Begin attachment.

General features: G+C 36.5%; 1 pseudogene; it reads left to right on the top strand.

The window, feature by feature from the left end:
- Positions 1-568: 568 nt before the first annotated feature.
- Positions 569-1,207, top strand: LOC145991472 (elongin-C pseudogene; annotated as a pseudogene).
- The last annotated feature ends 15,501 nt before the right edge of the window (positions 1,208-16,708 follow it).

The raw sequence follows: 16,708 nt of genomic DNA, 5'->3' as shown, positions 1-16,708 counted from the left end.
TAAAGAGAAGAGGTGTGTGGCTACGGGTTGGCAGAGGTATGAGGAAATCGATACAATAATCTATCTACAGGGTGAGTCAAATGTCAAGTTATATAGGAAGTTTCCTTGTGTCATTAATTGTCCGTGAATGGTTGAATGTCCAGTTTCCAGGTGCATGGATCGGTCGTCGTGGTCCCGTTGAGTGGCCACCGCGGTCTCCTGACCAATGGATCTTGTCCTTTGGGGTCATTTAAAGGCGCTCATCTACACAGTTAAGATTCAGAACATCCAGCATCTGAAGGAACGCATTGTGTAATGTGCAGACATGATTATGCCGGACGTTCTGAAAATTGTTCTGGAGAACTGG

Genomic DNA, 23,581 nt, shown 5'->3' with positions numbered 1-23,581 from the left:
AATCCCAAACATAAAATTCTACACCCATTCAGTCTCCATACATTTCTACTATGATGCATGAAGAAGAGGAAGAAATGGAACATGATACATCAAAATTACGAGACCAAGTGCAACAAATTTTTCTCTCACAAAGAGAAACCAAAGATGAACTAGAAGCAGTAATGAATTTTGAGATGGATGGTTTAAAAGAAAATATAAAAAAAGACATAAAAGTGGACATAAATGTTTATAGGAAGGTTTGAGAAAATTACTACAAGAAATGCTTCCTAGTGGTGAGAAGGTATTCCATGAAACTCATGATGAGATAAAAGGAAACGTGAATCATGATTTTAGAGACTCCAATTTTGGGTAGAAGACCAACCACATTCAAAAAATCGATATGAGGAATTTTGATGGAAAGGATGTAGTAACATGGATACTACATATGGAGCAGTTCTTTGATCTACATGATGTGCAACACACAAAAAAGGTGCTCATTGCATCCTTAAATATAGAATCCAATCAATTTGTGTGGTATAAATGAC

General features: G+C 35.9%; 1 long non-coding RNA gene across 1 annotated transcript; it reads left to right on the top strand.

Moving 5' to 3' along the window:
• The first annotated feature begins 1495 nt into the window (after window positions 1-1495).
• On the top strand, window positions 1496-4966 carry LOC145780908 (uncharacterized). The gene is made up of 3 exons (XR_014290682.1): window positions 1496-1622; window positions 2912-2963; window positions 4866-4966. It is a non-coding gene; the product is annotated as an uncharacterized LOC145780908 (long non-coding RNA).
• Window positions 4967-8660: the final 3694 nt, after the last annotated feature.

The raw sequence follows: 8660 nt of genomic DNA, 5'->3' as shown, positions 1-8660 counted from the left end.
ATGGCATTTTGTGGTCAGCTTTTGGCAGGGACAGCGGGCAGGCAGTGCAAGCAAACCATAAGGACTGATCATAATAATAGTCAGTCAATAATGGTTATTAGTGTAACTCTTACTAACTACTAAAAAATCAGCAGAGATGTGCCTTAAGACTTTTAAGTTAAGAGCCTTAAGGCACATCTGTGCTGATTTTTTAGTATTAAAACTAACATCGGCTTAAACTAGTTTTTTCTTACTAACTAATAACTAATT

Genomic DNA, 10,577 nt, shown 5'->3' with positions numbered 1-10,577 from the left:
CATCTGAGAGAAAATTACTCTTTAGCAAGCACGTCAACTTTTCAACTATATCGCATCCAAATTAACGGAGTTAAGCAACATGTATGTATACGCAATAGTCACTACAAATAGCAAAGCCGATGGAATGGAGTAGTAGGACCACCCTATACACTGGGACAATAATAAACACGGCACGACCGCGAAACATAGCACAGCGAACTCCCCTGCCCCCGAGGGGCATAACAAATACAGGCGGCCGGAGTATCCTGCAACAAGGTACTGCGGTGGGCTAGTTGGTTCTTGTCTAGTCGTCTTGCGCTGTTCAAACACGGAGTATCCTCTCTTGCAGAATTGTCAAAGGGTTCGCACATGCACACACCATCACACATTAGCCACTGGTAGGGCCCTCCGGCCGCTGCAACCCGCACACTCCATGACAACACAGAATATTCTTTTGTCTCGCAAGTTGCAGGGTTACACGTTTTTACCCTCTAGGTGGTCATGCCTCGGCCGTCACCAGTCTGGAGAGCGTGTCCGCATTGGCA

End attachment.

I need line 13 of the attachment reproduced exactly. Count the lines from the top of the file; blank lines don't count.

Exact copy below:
• On the top strand, window positions 1496-4966 carry LOC145780908 (uncharacterized). The gene is made up of 3 exons (XR_014290682.1): window positions 1496-1622; window positions 2912-2963; window positions 4866-4966. It is a non-coding gene; the product is annotated as an uncharacterized LOC145780908 (long non-coding RNA).